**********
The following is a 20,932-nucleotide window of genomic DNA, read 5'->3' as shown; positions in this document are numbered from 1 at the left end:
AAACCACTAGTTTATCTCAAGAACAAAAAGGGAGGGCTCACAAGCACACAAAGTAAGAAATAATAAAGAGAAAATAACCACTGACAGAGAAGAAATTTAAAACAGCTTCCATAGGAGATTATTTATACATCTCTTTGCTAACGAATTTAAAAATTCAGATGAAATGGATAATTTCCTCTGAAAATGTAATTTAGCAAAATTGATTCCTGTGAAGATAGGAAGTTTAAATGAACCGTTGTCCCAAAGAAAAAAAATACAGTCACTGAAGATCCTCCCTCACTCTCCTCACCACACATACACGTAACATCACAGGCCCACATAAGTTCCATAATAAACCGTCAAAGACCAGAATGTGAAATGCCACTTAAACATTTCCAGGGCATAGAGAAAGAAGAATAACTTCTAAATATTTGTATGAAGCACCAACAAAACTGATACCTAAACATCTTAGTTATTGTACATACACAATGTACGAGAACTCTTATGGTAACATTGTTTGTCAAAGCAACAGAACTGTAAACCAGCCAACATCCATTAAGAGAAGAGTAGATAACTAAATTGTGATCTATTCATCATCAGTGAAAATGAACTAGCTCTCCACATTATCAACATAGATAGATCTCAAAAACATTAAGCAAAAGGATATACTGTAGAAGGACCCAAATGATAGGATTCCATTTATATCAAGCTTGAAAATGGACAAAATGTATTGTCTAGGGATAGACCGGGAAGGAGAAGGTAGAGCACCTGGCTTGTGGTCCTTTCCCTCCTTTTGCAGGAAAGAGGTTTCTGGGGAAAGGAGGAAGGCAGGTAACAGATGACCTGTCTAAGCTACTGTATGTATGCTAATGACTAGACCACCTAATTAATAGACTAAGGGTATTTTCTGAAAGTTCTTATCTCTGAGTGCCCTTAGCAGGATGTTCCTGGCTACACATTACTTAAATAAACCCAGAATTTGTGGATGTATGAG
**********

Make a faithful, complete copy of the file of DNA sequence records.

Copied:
The following is a 20,932-nucleotide window of genomic DNA, read 5'->3' as shown; positions in this document are numbered from 1 at the left end:
AAACCACTAGTTTATCTCAAGAACAAAAAGGGAGGGCTCACAAGCACACAAAGTAAGAAATAATAAAGAGAAAATAACCACTGACAGAGAAGAAATTTAAAACAGCTTCCATAGGAGATTATTTATACATCTCTTTGCTAACGAATTTAAAAATTCAGATGAAATGGATAATTTCCTCTGAAAATGTAATTTAGCAAAATTGATTCCTGTGAAGATAGGAAGTTTAAATGAACCGTTGTCCCAAAGAAAAAAAATACAGTCACTGAAGATCCTCCCTCACTCTCCTCACCACACATACACGTAACATCACAGGCCCACATAAGTTCCATAATAAACCGTCAAAGACCAGAATGTGAAATGCCACTTAAACATTTCCAGGGCATAGAGAAAGAAGAATAACTTCTAAATATTTGTATGAAGCACCAACAAAACTGATACCTAAACATCTTAGTTATTGTACATACACAATGTACGAGAACTCTTATGGTAACATTGTTTGTCAAAGCAACAGAACTGTAAACCAGCCAACATCCATTAAGAGAAGAGTAGATAACTAAATTGTGATCTATTCATCATCAGTGAAAATGAACTAGCTCTCCACATTATCAACATAGATAGATCTCAAAAACATTAAGCAAAAGGATATACTGTAGAAGGACCCAAATGATAGGATTCCATTTATATCAAGCTTGAAAATGGACAAAATGTATTGTCTAGGGATAGACCGGGAAGGAGAAGGTAGAGCACCTGGCTTGTGGTCCTTTCCCTCCTTTTGCAGGAAAGAGGTTTCTGGGGAAAGGAGGAAGGCAGGTAACAGATGACCTGTCTAAGCTACTGTATGTATGCTAATGACTAGACCACCTAATTAATAGACTAAGGGTATTTTCTGAAAGTTCTTATCTCTGAGTGCCCTTAGCAGGATGTTCCTGGCTACACATTACTTAAATAAACCCAGAATTTGTGGATGTATGAG